Does a pre-approved guest (without a hold) get notified if listing IBs within the 24H?

Hi all, my question is in the title. Does a pre-approved guest, for whom I did not hold the dates, get notified if someone else Instant Books within the 24-hour period they have to accept the pre-approval?

Like, from Airbnb: “Sorry, the place you were considering is no longer available for your selected dates.” or something like that?

Happy New Year (My 1st new topic of the year…)


When you do pre-approval (I would never do this), you have the option to block out the date for 24 hours.

If you haven’t used this setting then anyone can book within the period on IB. The guest you have pre-approved won’t be notified of other bookings but it will show your place is no longer available to book.


As a guest, I always write to the host first to ask their pet policy. (A very, very annoying thing with AirBnB is that hosts are not required to disclose their pet policy on their listing. I have to write to find out before I can instant book. MY listing has the pet policy spelled out.)

Because I have to do this, I always receive a message from the host and almost always a separate pre-approval invitation generated by AirBnB, authorized by the host of course.

As a guest I always find the pre-approval message highly motivating to book that place. It’s one click and it looks like the host really wants you and somehow I find that reassuring.

Consequently as a host, I always send a pre-approval message when given the opportunity to do so by the platform. Most, but not all, guests will book when they receive pre approval.

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I do so if the guest has good reviews and has sent a message that puts me at ease. But not all inquiries fit those parameters. If they ask some question that shows they never read the listing info, or are asking for something I don’t provide, I’m not going to pre-approve it without further communication that lets me feel it will be a good guest.

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It is a check box for hosts whether they allow pets. You can find it in their listings online by going to “house Rules” and it will be in the section “what’s allowed”.

“Guests don’t read”

I think that @SleepingCoyote is probably talking about the host’s policy, not just whether or not they allow pets. Many of us have specific policies. For instance, I only accept dogs and not other animals but Airbnb doesn’t have a way for hosts to say “dog friendly”, only a way to say “pet friendly”. And a lot of hosts have weight or breed restrictions or require crating, that kind of thing. And I agree with coyote that it’s ideal that hosts explain their pet policy in their house rules.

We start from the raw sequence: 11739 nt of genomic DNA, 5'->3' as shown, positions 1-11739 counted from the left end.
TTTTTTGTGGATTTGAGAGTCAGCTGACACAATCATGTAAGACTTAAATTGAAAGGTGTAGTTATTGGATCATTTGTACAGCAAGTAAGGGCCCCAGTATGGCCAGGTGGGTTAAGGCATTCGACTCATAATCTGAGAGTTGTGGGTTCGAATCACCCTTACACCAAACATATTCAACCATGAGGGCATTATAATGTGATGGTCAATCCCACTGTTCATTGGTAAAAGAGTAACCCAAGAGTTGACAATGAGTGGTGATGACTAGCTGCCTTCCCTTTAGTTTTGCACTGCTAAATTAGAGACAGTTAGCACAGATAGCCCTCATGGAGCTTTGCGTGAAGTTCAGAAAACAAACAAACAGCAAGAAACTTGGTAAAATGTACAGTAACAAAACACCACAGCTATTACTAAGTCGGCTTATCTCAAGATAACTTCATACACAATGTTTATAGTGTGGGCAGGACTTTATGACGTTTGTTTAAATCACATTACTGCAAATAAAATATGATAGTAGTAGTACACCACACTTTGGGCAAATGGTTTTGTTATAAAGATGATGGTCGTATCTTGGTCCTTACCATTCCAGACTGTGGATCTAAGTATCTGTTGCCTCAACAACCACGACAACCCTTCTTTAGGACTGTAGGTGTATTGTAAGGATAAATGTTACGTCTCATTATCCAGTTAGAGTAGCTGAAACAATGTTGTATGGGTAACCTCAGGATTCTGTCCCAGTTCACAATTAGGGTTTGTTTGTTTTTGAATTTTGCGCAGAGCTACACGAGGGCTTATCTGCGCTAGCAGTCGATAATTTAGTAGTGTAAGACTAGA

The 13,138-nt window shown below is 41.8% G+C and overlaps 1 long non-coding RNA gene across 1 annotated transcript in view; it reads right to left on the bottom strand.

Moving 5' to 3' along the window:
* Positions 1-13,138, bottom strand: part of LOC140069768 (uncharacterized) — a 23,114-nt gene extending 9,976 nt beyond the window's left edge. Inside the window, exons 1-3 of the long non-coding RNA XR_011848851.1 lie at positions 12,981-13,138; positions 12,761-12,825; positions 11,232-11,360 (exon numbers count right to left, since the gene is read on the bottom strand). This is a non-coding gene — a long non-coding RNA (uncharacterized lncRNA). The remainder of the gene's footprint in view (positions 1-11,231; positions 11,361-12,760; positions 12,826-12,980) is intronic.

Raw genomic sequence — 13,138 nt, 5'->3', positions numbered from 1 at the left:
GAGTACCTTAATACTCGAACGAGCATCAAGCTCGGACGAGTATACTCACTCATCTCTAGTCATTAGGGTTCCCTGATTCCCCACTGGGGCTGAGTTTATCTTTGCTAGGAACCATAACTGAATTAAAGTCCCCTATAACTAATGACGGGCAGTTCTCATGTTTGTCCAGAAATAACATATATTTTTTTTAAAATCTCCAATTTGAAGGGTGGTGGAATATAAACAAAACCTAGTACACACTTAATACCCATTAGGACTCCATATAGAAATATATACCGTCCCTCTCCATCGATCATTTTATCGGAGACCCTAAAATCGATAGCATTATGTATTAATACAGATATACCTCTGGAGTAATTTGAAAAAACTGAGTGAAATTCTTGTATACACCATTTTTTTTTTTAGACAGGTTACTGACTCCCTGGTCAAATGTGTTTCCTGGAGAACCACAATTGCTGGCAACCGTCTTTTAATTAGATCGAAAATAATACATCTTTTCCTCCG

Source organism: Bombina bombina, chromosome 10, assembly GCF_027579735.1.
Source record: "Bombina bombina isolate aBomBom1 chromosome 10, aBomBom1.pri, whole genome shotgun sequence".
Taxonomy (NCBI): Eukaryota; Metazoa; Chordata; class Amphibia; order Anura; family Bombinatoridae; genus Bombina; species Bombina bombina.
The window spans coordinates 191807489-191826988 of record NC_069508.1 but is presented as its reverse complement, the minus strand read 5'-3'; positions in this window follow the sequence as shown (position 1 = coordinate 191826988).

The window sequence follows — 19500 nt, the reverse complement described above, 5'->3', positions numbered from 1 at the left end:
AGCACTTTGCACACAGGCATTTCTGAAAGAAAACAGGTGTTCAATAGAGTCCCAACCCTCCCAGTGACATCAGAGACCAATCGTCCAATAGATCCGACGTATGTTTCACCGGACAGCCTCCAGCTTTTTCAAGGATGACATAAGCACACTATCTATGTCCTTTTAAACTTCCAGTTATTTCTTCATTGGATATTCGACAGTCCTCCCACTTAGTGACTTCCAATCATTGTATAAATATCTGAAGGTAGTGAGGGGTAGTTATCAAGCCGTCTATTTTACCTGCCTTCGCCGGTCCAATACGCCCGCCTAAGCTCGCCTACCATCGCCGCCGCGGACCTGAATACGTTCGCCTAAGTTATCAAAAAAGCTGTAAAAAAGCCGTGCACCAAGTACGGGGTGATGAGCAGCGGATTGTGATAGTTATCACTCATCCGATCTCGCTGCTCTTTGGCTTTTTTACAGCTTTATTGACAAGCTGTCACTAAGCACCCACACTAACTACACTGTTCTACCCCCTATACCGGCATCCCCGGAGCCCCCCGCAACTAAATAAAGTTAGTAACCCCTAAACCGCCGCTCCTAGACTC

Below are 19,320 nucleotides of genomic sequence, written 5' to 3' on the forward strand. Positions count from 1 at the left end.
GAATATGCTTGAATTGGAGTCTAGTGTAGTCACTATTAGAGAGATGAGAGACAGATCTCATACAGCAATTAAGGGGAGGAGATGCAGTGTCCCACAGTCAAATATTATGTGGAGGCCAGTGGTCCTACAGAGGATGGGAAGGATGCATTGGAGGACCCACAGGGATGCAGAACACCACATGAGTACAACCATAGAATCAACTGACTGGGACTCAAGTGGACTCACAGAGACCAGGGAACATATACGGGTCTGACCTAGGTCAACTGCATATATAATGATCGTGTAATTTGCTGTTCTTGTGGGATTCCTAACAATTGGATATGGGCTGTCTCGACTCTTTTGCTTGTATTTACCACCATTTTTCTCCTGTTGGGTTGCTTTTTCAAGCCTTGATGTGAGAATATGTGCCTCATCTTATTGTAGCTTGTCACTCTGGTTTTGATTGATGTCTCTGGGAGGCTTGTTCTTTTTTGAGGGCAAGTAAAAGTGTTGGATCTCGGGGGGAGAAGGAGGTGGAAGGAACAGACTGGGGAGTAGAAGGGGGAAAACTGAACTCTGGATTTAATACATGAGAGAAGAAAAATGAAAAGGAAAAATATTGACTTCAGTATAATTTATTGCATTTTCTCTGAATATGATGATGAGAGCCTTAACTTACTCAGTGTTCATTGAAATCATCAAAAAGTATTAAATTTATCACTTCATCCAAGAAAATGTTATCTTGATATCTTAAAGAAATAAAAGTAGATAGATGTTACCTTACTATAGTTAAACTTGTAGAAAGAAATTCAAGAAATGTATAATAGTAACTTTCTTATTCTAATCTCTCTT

Exactly. I have a big dog and a little dog and I don’t crate them. So I have to write to the host and that’s usually when I learn things like small dogs only.

You’re nicer than I am. I’m not sending out a bunch of messages and asking. I go by exactly what they have in their House Rules. If they don’t have restrictions in their house rules then there are none.


Yikes JJD! I would be terrified to do that for fearing of being asked to leave! I’m not nice at all, I’m just trying not to get thrown out :grin:

Probably AirBnB Customer Service would side with you. But that is cold comfort if you’ve booked a rural place.

You’re not going to get thrown out. Haven’t you noticed all those hosts who come on and describe how watched on cameras or even from next door as their guests threw a raging party but didn’t bother going over to kick them out? :grimacing:

Besides, I’m not sneaking my dog in. It’s not as if they won’t know about her until I get there (because that would be truly weird). I always mention that I’m bringing my dog and tell them a little about her in my booking message. They know right away when I book, not when I arrive.

I’m not being sneaky or underhanded. I’m just not going to waste my time or a bunch of hosts’ time contacting them all and asking about bringing her. And I am certainly not going to wait around for them to get back to me. I will read the house rules (all of them, lol :wink:) and respect them but it’s not my problem if they don’t have their house rules filled out completely.

Of course, if they have a house rule that says that I have to get their approval to bring a dog prior to booking then I will contact them first. Otherwise, I’m just going to book and inform them of my dog at that time. That’s not an idiosyncrasy on my part, that is the way that the system is set up. And for the most part, it is what is expected.

And, never once has it not worked out. I’ve never booked and then had a host say, “oh we only allow cats” or something. Most hosts have it together. I think you may be underestimating that.